THE WHITE HOUSE
Office of the Press Secretary
March 3, 1998
MEMORANDUM FOR THE SECRETARY OF TRANSPORTATION
SUBJECT: Standards to Prevent Drinking and Driving
We have made progress in improving highway safety through a variety of innovative and aggressive initiatives, including our "Buckle Up America" campaign to increase safety belt usage and improve child passenger safety, and the formation of a ground-breaking public-private partnership on airbags. We have also taken important steps to reduce the deaths and injuries brought about by alcohol use and driving. In November 1995, I signed into law legislation to help ensure that States adopt "Zero Alcohol Tolerance" laws by October 1998 for young drivers. To date, 46 States and the District of Columbia have enacted such laws.
However, drunk driving remains a serious highway safety problem. Over 40 percent of all motor vehicle deaths in 1996 -- 17,126 -- were alcohol-related, and nearly 3,000 of these fatalities were young people under the age of 21. Moreover, alcohol-related automobile accidents cost our society $45 billion every year, not including the pain and suffering endured by the victims.
We must do more to prevent the many tragic and unnecessary alcohol-related deaths and injuries that occur on our Nation's roads. That is why my Administration has called on the Congress to pass legislation helping to ensure that a blood alcohol content (BAC) of .08 becomes the national legal limit. Research shows that, at a BAC level of .08, drivers are impaired with regard to critical driving tasks such as braking, steering, lane changing, and exercising good judgment. The risk of being involved in a crash increases substantially when drivers have a BAC level of .08 or above. In fact, the relative risk of a driver being killed in a single-vehicle crash at .08 BAC has been estimated to be at least 11 times higher than it is for drivers who have no alcohol in their system. Yet 33 States and the District of Columbia continue to use .10 BAC as the legal limit. It is estimated that if all States were to lower their limits to .08 BAC, there would be 600 fewer alcohol-related traffic deaths every year.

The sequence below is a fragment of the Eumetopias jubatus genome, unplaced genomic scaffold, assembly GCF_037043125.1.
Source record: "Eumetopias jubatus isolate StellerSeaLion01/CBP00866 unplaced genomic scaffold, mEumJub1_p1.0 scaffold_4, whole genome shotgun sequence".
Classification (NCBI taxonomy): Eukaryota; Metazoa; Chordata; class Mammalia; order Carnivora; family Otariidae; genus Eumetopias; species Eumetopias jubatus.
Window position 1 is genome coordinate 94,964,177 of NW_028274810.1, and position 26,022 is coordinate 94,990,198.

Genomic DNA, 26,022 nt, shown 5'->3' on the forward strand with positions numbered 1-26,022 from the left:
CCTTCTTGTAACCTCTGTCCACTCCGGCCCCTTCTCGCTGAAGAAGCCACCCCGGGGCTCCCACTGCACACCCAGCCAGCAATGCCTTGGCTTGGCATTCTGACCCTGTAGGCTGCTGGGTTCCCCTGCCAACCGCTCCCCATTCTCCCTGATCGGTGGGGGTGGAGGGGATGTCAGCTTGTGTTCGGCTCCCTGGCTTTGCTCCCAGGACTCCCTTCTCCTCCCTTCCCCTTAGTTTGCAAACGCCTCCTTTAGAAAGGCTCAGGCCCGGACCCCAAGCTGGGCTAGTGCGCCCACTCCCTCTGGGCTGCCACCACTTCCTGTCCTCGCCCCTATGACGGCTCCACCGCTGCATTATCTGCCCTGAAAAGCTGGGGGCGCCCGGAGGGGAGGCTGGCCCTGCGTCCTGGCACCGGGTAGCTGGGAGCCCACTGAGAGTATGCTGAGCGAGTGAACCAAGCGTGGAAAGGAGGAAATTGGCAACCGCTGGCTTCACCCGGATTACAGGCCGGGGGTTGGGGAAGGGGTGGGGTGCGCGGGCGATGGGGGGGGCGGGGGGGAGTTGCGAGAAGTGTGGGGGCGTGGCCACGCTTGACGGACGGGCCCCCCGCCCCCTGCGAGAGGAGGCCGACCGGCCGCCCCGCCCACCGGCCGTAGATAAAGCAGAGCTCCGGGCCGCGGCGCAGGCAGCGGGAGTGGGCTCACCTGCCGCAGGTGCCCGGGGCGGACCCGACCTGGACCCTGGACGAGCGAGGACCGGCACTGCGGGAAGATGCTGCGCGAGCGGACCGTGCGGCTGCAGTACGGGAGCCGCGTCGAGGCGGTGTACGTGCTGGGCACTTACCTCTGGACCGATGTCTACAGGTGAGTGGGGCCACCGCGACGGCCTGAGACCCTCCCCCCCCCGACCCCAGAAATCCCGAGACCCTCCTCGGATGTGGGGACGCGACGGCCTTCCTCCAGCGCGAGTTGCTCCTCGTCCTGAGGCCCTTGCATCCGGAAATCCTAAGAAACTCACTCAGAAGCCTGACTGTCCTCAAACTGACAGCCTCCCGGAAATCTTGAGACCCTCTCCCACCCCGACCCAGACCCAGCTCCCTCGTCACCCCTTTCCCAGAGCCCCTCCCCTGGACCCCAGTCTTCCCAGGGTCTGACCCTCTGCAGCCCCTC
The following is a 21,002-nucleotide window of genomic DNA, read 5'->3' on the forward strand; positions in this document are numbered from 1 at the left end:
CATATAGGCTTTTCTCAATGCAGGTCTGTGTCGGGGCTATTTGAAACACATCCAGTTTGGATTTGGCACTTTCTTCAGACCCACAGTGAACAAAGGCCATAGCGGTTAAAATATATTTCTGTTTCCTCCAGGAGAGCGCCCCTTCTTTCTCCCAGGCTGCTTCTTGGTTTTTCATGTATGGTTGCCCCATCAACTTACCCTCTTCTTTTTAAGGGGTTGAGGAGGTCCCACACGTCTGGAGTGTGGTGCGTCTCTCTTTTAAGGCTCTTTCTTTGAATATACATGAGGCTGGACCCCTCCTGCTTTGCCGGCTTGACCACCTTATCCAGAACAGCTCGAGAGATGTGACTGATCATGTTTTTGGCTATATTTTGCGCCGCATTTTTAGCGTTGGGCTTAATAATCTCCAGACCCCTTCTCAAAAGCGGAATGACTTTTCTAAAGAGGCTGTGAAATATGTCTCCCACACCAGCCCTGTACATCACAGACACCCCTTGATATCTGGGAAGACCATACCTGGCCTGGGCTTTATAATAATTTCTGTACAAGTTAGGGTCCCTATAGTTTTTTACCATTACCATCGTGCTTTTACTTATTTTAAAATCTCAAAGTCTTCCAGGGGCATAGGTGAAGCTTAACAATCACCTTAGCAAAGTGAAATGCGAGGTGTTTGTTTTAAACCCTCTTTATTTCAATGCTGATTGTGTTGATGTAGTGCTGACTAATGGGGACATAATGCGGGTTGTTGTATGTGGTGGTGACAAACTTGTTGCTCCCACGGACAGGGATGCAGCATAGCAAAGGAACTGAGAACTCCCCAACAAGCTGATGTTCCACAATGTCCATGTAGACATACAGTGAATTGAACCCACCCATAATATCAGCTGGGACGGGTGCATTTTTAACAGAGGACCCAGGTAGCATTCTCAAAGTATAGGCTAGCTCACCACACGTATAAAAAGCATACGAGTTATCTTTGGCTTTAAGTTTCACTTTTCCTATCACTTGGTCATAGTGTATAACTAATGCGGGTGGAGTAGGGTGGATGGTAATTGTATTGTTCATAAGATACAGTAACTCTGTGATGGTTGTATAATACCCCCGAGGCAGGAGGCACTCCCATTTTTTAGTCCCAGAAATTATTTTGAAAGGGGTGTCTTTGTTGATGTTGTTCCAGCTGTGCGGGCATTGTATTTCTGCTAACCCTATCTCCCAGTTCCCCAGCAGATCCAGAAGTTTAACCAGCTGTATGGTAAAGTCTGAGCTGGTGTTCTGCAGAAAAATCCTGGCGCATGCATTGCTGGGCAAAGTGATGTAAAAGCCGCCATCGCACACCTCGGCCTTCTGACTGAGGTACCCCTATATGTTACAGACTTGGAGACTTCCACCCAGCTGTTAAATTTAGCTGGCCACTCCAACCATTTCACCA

I hope the Congress will enact legislation as soon as possible to help to ensure State passage of .08 BAC laws. Even before the Congress acts, however, we can take action to promote .08 BAC as the appropriate standard across the country, including on Federal property.
I therefore direct you, working with appropriate Federal agencies, the Congress, the States, safety groups, and other concerned Americans, to report back to me within 45 days with a plan to promote the adoption of a .08 BAC legal limit. Among other things, the plan should consider:
(1) setting a .08 BAC standard on Federal property, including in national parks and on Department of Defense installations, and ensuring strong enforcement and publicity of this standard; (2) encouraging tribal governments to adopt, enforce, and publicize a .08 BAC standard on highways in Indian Country that are subject to their jurisdiction; and (3) developing an educational campaign to help the public understand the risks associated with combining alcohol consumption and driving.
WILLIAM J. CLINTON
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